Chapters ▾ 2nd Edition

A3.1 Appendix C: Git Commands - Setup and Config

Throughout the book we have introduced dozens of Git commands and have tried hard to introduce them within something of a narrative, adding more commands to the story slowly. However, this leaves us with examples of usage of the commands somewhat scattered throughout the whole book.

In this appendix, we’ll go through all the Git commands we addressed throughout the book, grouped roughly by what they’re used for. We’ll talk about what each command very generally does and then point out where in the book you can find us having used it.

Setup and Config

There are two commands that are used quite a lot, from the first invocations of Git to common every day tweaking and referencing, the config and help commands.

git config

Git has a default way of doing hundreds of things. For a lot of these things, you can tell Git to default to doing them a different way, or set your preferences. This involves everything from telling Git what your name is to specific terminal color preferences or what editor you use. There are several files this command will read from and write to so you can set values globally or down to specific repositories.

The git config command has been used in nearly every chapter of the book.

In First-Time Git Setup we used it to specify our name, email address and editor preference before we even got started using Git.

In Git Aliases we showed how you could use it to create shorthand commands that expand to long option sequences so you don’t have to type them every time.

In Rebasing we used it to make --rebase the default when you run git pull.

In Credential Storage we used it to set up a default store for your HTTP passwords.

In Keyword Expansion we showed how to set up smudge and clean filters on content coming in and out of Git.

Finally, basically the entirety of Git Configuration is dedicated to the command.

git config core.editor commands

Accompanying the configuration instructions in Your Editor, many editors can be set as follows:

Table 4. Exhaustive list of core.editor configuration commands
Editor Configuration command


git config --global core.editor "atom --wait"

BBEdit (macOS, with command line tools)

git config --global core.editor "bbedit -w"


git config --global core.editor emacs

Gedit (Linux)

git config --global core.editor "gedit --wait --new-window"

Gvim (Windows 64-bit)

git config --global core.editor "'C:\Program Files\Vim\vim72\gvim.exe' --nofork '%*'" (Also see note below)


git config --global core.editor "hx"

Kate (Linux)

git config --global core.editor "kate --block"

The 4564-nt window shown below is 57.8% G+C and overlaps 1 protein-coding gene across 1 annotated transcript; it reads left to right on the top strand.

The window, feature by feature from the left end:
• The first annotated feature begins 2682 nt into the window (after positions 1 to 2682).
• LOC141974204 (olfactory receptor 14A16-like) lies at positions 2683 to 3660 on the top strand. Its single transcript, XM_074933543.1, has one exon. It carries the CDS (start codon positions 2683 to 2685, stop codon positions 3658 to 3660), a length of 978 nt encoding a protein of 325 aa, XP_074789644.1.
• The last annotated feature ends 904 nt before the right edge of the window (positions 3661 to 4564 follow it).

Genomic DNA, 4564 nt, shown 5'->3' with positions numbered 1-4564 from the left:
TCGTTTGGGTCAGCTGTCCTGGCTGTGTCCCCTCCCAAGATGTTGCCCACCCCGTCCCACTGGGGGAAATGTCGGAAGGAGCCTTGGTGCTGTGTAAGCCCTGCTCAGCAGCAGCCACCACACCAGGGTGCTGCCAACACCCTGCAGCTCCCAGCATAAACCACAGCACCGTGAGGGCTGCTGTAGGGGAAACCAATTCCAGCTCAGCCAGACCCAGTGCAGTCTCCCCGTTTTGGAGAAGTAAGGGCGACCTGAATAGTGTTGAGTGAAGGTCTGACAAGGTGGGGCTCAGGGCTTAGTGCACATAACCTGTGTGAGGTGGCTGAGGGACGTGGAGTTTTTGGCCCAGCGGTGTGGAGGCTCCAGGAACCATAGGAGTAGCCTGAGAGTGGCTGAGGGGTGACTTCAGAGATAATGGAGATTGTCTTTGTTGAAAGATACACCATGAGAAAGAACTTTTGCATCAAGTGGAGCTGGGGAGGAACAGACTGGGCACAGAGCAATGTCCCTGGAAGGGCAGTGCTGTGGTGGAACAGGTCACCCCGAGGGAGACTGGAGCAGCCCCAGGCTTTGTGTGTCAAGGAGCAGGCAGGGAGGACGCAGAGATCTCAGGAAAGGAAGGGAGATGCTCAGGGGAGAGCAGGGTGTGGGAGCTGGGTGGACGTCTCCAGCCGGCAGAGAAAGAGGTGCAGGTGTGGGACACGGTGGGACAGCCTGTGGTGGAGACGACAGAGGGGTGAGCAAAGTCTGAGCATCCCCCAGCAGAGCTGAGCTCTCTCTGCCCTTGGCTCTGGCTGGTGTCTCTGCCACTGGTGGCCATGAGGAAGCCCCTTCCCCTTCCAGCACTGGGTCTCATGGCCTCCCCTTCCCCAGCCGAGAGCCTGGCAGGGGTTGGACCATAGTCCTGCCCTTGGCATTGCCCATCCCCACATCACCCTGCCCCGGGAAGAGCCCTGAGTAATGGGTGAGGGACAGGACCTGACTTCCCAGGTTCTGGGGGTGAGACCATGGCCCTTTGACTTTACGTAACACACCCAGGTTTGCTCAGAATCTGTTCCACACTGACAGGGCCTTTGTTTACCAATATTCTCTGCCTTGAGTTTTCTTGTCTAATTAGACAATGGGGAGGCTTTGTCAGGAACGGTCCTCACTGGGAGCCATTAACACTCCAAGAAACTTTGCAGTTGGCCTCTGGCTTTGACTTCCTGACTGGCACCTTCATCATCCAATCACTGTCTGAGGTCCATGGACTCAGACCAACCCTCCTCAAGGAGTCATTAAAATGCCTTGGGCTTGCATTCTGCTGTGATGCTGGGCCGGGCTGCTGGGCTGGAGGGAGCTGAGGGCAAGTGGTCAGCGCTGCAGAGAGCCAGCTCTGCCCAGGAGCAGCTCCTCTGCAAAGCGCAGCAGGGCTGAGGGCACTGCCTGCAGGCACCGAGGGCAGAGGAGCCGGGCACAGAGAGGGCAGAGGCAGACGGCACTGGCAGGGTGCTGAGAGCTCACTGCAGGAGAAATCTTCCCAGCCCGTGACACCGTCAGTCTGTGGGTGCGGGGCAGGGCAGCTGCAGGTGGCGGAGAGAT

git config --global core.editor "nano -w"

Notepad (Windows 64-bit)

git config core.editor notepad

Notepad++ (Windows 64-bit)

git config --global core.editor "'C:\Program Files\Notepad\notepad.exe' -multiInst -notabbar -nosession -noPlugin" (Also see note below)

Scratch (Linux)

git config --global core.editor "scratch-text-editor"

Sublime Text (macOS)

git config --global core.editor "/Applications/Sublime\ --new-window --wait"

Sublime Text (Windows 64-bit)

git config --global core.editor "'C:\Program Files\Sublime Text 3\sublime_text.exe' -w" (Also see note below)

TextEdit (macOS)

git config --global core.editor "open --wait-apps --new -e"


git config --global core.editor "mate -w"

Textpad (Windows 64-bit)

git config --global core.editor "'C:\Program Files\TextPad 5\TextPad.exe' -m (Also see note below)

UltraEdit (Windows 64-bit)

git config --global core.editor Uedit32


git config --global core.editor "vim --nofork"

Visual Studio Code

git config --global core.editor "code --wait"

VSCodium (Free/Libre Open Source Software Binaries of VSCode)

git config --global core.editor "codium --wait"


git config --global core.editor '"C:\Program Files\Windows NT\Accessories\wordpad.exe"'"


git config --global core.editor "xi --wait"


If you have a 32-bit editor on a Windows 64-bit system, the program will be installed in C:\Program Files (x86)\ rather than C:\Program Files\ as in the table above.

git help

The git help command is used to show you all the documentation shipped with Git about any command. While we’re giving a rough overview of most of the more popular ones in this appendix, for a full listing of all of the possible options and flags for every command, you can always run git help <command>.

We introduced the git help command in Getting Help and showed you how to use it to find more information about the git shell in Setting Up the Server.